Are random pure states useful for quantum computation?

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Journal Article
Physical Review Letters, 2009, 102 (19)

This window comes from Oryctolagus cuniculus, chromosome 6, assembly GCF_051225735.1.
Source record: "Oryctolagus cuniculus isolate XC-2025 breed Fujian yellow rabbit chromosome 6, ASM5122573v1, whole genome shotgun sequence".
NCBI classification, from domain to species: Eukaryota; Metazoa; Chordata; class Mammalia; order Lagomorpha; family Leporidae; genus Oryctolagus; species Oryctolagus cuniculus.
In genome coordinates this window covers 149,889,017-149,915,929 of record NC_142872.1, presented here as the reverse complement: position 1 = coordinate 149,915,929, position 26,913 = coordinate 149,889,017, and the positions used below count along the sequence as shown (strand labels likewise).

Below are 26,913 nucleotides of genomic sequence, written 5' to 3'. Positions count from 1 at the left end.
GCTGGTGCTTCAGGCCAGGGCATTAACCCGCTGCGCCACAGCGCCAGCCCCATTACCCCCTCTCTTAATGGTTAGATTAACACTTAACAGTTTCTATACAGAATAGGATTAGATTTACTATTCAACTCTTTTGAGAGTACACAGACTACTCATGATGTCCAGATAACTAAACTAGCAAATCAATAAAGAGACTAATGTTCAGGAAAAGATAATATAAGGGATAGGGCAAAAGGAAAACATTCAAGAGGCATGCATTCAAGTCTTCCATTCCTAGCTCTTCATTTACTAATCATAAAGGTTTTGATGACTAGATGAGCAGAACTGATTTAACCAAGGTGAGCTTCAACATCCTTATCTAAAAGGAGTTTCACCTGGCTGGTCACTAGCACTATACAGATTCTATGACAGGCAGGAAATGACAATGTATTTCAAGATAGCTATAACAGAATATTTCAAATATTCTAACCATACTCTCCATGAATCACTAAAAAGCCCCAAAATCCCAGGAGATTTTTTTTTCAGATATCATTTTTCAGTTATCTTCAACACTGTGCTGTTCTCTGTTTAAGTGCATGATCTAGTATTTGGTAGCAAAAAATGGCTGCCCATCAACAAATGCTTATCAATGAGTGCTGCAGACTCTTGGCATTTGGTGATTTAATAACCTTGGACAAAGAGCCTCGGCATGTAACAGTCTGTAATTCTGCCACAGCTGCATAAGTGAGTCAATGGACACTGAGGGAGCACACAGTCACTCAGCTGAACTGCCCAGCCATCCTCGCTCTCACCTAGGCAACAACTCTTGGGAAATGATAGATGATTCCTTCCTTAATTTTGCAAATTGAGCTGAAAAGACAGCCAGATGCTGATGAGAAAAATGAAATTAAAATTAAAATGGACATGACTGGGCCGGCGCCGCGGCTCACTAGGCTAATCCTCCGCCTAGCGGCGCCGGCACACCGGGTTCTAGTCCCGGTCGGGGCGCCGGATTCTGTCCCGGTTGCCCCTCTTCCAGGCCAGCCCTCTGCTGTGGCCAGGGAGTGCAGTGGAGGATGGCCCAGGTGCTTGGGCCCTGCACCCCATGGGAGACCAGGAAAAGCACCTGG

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We show the following: a randomly chosen pure state as a resource for measurement-based quantum computation is-with overwhelming probability-of no greater help to a polynomially bounded classical control computer, than a string of random bits. Thus, unlike the familiar "cluster states," the computing power of a classical control device is not increased from P to BQP (bounded-error, quantum polynomial time), but only to BPP (bounded-error, probabilistic polynomial time). The same holds if the task is to sample from a distribution rather than to perform a bounded-error computation. Furthermore, we show that our results can be extended to states with significantly less entanglement than random states. © 2009 The American Physical Society.
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